Law enforcement officers are the lifeblood of Special Olympics Colorado

Posted at 7:00 AM, Aug 19, 2017

DENVER -- When we think of the Law Enforcement Torch Run for Special Olympics Colorado, we typically think of images of police officers and deputies running down the 16th Street Mall carrying the torch before state games.

But the Law Enforcement Torch Run (LETR) effort is actually much more than that.

“The LETR, as we call it, is the largest grassroots fundraising effort for special Olympics,” Aurora Police Sgt. Cassidee Carlson told Denver7. “It’s now an international effort, so we raise the most money for Special Olympics so the over 21,000 athletes here in Colorado can participate in all sports programs for free.”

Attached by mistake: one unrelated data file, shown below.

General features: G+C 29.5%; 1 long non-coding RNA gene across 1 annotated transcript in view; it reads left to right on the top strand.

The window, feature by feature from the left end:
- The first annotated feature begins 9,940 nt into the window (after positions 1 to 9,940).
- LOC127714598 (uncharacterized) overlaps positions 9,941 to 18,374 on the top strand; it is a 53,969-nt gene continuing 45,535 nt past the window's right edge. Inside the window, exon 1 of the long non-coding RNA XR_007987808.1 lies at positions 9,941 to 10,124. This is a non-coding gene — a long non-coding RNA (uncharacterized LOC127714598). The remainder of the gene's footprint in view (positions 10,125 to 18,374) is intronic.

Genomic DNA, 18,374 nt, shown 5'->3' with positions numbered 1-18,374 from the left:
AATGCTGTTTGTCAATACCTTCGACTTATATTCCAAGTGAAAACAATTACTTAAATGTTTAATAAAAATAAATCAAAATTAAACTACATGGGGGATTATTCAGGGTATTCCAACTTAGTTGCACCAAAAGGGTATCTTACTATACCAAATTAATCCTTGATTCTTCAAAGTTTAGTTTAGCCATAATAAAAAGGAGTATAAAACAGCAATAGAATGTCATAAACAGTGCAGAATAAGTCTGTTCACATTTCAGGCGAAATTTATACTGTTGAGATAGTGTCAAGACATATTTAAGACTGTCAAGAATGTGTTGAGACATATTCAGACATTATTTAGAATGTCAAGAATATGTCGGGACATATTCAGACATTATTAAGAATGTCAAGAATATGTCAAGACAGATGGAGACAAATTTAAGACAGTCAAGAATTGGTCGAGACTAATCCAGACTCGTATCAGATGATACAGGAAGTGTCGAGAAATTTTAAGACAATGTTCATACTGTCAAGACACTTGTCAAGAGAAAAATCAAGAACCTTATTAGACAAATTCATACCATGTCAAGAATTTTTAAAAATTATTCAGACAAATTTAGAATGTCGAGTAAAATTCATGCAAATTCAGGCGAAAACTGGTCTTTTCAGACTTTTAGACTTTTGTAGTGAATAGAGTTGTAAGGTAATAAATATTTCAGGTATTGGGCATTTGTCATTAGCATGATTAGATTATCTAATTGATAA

That’s not just money from the Torch Run, but also the Plane Pull and the Tip-A-Cop program. But Sgt. Carlson says what really motivates the officers is not the fundraising, but the one-on-one interaction with the athletes.

“We will go to the summer games, we will go to the local games and events,” she said. “We cheer them on and support them and place the medals around their necks at the end of their events or whatnot and that’s such a cool feeling.”

The money raised benefits athletes like Colton Rice, who plays with Colorado Rapids Unified Soccer team. He just got back from the all-star game in Chicago, and is thankful officers like Cassidee Carlson raise money that helps him and other athletes accel at their favorite sports for free.

“It takes practice, hard work and effort,” he said.

Special Olympics Colorado supports 21,000 athletes in Colorado with a team of 10,000 volunteers. You can learn more about their programs and how you can take part at the